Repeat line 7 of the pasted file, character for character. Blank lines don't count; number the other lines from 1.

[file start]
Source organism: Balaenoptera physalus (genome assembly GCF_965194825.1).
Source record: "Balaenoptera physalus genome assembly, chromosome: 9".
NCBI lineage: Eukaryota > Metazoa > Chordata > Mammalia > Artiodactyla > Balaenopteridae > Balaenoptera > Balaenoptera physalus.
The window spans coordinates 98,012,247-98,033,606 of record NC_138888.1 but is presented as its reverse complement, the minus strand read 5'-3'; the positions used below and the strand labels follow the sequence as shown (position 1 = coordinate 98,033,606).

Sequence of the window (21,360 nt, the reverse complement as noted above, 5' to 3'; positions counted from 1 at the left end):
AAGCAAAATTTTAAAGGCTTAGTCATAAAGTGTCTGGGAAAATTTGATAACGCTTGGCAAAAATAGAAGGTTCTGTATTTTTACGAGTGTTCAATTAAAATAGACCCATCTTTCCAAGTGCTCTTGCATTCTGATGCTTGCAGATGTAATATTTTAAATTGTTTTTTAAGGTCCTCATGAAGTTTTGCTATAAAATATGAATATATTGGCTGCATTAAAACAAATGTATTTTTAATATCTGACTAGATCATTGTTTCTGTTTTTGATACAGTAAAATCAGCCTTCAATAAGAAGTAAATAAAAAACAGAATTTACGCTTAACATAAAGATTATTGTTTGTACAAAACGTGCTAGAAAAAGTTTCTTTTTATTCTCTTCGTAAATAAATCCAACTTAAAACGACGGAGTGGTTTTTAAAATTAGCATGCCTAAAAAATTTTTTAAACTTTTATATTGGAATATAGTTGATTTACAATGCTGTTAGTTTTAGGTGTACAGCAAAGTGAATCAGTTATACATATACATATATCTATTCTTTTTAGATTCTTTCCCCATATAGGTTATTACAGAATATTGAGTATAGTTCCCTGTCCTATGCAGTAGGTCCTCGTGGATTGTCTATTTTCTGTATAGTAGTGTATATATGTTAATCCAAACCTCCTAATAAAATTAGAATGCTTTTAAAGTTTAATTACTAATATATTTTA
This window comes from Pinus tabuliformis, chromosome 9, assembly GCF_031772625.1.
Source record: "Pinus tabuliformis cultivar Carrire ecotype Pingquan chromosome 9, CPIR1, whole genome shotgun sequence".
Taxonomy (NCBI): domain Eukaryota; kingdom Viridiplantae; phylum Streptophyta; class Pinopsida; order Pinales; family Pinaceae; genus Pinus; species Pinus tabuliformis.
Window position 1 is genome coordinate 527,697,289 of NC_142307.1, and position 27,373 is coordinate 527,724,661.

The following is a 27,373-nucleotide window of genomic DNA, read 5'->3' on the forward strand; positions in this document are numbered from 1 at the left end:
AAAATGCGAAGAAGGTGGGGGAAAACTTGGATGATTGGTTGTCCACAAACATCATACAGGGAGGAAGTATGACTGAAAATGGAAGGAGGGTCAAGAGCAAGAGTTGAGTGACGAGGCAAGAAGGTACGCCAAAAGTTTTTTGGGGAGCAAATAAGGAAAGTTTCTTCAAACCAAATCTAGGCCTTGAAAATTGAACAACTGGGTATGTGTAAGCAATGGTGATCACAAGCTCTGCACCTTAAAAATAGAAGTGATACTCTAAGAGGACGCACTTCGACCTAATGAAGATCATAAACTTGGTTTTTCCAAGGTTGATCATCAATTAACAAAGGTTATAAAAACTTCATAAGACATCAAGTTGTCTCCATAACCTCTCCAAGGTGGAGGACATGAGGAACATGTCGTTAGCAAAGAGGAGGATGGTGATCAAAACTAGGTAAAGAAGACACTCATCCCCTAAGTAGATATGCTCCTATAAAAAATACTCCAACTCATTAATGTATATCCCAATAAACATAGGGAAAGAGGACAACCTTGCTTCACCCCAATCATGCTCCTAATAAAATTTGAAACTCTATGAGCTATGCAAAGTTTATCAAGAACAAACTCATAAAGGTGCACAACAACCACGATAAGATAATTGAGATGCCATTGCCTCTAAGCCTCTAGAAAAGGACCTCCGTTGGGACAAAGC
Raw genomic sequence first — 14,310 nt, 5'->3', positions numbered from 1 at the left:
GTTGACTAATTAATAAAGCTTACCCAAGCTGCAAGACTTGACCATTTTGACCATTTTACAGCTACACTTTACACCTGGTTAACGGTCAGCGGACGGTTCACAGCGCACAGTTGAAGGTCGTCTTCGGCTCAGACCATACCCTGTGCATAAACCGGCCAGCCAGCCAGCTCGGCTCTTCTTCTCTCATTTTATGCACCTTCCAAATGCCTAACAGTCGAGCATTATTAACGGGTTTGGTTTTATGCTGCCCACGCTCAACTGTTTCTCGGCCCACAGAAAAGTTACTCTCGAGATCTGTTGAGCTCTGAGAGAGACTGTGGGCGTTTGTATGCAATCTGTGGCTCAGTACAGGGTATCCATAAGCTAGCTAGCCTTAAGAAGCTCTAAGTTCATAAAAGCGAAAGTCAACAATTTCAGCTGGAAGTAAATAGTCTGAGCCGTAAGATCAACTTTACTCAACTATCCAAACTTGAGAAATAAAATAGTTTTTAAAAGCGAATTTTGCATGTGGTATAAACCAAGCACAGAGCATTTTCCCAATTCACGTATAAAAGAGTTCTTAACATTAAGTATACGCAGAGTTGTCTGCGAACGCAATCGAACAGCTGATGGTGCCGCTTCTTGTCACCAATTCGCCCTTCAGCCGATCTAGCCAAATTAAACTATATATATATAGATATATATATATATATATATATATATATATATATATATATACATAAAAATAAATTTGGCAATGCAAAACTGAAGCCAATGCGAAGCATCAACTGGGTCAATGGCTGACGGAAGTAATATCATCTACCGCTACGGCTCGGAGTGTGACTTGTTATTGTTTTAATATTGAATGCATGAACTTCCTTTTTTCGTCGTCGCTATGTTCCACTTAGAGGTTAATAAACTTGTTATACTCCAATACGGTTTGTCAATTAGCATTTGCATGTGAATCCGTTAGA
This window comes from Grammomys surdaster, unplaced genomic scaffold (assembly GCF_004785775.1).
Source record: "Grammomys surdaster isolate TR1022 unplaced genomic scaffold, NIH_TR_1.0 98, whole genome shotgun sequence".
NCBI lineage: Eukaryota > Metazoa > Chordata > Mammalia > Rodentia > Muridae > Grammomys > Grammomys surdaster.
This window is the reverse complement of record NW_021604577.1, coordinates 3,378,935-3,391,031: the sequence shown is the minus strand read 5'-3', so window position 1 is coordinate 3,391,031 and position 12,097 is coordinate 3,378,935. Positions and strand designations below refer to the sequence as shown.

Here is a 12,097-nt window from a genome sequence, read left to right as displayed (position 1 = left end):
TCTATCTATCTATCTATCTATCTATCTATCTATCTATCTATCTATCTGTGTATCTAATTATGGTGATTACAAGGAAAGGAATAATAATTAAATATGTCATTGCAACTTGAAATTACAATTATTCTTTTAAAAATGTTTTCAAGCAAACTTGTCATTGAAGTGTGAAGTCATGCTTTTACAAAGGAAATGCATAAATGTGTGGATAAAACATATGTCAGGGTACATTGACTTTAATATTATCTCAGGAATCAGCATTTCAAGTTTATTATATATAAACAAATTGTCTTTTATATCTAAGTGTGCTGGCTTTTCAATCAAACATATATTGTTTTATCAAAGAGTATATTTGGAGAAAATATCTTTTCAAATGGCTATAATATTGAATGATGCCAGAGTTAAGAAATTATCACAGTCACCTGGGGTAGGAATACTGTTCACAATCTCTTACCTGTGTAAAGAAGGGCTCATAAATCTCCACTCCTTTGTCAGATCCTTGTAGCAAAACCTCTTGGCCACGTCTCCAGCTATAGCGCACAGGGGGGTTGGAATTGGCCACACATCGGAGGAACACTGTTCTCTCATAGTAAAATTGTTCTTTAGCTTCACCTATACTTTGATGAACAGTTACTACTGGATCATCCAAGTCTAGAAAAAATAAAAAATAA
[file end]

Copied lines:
This window comes from Pinus tabuliformis, chromosome 9, assembly GCF_031772625.1.